SACRAMENTO (AP) — Gov. Jerry Brown on Thursday signed a bill that will temporarily require overtime pay for domestic workers in California, after he vetoed a broader measure last year that critics said would have opened the door for government regulation of part-time baby-sitting.
Under the new law, which takes effect in January, domestic workers must be paid time-and-a-half if they work more than nine hours in a day or more than 45 hours in a week. Baby sitters are exempt from the mandate.
The overtime requirement will end in January 2017 unless renewed by the Legislature.
"Domestic workers are primarily women of color, many of them immigrants, and their work has not been respected in the past," the bill's author, Democratic Assemblyman Tom Ammiano of San Francisco, said in a statement. "Now, they will be entitled to overtime, like just about every other California working person."
Ammiano has pushed for domestic worker protections for three years. He initially sought to include a requirement for meal and rest breaks for housekeepers, nannies and workers who care for the disabled and elderly, but those provisions eventually were dropped from his measure, AB241.
In his veto of last year's version, Brown cited concerns about increased costs from the proposed requirements.
The Democratic governor announced his decision to sign the bill on Twitter. He said in the post that the measure will "help California's domestic workers" and included a picture from a private signing ceremony with a crowd of supporters.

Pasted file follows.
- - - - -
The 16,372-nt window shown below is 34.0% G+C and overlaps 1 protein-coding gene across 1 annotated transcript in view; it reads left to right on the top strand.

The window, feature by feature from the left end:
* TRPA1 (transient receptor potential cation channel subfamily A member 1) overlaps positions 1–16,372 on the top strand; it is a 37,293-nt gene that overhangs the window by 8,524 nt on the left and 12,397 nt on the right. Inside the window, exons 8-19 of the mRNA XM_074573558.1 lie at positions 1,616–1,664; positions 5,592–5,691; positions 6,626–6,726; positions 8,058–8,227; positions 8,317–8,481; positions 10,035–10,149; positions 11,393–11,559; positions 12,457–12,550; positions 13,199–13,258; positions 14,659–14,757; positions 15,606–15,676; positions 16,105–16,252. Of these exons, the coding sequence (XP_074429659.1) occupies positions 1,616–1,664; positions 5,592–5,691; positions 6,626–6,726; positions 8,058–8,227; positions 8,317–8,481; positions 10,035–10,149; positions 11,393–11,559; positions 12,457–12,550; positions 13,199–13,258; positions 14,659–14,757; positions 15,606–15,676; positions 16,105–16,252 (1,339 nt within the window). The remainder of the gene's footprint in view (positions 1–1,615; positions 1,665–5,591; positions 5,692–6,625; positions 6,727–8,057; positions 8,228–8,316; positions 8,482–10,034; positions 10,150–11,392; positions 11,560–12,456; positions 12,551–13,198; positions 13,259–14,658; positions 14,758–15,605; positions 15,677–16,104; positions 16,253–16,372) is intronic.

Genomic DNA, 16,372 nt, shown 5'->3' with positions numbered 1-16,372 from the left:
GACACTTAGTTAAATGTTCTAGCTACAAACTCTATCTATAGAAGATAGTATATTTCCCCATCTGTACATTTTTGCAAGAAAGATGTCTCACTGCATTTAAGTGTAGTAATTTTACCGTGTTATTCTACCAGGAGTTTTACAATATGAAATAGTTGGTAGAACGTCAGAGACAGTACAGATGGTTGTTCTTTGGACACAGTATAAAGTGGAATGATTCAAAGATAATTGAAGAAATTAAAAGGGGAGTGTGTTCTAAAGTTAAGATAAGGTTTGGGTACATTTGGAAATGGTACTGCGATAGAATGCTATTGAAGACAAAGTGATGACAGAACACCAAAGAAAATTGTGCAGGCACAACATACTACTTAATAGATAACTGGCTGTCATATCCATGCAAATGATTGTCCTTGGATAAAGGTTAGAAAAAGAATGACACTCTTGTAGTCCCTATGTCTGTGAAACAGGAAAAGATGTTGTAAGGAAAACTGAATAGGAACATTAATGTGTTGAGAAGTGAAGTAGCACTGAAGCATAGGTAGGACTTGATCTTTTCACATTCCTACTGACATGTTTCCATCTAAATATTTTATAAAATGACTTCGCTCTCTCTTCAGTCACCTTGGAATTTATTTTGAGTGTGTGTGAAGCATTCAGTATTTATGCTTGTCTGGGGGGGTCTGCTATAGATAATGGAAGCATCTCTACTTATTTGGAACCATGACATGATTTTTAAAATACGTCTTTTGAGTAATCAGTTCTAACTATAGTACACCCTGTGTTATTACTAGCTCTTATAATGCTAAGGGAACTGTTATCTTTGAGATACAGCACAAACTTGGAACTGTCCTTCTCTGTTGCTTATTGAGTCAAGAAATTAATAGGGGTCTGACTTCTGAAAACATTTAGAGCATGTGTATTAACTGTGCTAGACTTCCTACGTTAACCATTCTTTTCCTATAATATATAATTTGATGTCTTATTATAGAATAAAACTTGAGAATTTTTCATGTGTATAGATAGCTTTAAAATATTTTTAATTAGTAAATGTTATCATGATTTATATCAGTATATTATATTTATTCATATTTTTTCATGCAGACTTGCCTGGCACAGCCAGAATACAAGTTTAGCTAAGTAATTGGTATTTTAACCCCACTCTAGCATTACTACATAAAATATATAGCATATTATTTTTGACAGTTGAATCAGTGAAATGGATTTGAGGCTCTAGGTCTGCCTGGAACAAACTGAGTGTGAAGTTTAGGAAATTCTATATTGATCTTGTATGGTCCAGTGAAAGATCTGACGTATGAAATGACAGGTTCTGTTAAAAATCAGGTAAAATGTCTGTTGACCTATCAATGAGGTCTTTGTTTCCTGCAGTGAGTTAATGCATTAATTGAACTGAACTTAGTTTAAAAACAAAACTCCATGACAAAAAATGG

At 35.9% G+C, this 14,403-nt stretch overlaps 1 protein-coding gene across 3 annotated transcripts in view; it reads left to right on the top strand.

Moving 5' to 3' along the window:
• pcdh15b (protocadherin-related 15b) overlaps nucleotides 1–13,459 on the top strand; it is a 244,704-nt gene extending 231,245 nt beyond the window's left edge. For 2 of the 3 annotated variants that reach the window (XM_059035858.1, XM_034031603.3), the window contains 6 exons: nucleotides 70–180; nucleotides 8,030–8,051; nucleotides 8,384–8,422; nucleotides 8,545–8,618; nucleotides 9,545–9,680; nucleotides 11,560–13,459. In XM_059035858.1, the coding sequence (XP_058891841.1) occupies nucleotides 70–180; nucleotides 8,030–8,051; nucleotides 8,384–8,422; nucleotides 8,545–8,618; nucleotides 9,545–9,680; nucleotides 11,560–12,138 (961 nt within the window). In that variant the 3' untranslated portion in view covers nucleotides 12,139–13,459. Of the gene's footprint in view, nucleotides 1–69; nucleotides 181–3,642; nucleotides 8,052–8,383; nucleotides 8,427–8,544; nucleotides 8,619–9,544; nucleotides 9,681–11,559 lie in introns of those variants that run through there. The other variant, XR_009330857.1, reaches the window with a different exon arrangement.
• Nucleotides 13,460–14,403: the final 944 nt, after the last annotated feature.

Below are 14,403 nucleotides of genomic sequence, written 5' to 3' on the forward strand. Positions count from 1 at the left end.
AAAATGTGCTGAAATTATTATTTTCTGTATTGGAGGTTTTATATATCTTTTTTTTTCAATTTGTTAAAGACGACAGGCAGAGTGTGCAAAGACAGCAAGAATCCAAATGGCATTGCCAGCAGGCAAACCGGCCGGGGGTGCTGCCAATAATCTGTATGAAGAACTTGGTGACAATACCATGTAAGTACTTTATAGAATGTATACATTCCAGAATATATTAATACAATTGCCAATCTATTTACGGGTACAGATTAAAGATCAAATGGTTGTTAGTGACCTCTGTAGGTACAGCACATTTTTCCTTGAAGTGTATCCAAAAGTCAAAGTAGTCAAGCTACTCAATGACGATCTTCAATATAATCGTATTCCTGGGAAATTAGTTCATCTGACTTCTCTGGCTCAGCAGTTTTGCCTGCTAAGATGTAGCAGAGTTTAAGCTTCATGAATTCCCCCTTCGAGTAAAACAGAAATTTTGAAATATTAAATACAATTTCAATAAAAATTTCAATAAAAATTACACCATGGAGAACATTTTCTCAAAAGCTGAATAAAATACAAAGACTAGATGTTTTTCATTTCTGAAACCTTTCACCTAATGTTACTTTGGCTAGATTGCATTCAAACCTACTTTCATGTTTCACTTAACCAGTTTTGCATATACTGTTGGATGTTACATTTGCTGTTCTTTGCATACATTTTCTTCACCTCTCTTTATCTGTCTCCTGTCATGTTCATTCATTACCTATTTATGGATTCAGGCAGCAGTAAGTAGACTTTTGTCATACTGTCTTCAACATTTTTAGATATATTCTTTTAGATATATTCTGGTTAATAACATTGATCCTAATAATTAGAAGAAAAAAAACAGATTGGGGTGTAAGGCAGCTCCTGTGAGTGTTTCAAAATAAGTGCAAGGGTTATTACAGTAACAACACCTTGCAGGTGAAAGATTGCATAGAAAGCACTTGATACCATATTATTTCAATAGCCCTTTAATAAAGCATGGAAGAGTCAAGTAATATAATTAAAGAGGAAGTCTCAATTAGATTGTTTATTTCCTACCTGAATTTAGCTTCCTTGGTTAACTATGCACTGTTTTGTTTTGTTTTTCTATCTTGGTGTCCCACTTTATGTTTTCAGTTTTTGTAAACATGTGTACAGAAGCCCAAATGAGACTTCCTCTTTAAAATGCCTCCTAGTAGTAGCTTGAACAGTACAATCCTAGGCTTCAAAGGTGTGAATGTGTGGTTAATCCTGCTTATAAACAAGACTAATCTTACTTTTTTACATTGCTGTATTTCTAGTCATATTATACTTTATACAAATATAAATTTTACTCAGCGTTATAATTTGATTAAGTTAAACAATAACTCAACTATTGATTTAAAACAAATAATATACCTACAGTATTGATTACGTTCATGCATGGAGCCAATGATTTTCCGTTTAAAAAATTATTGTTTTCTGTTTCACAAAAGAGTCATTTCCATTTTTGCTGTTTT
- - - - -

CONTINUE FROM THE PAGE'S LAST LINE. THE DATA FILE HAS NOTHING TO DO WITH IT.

Labor groups say domestic workers, who tend to be female immigrants, often are not protected under labor and employment laws. California is the latest state to offer certain protections, after New York and Hawaii.
New federal rules approved last week would extend minimum wage and overtime laws to home health care workers starting in January 2015.
Some employers and groups representing home care workers, such as the California Association for Health Services at Home, opposed the California measure. They say the overtime-pay requirement will raise the cost of care, which will be a burden on families whose insurance plans do not cover home care services.
Those requiring continuous care might need multiple workers, increasing the number of people coming in and out of the house, said Jeff Salter of Caring Senior Service, a national home care company with offices in Fresno and San Diego.
"Clients may decide to reduce care to avoid costs and hassles," said Salter, the company's founder and CEO.
The legislation also requires the governor to appoint a committee composed of workers and their employers to report on the law's effects.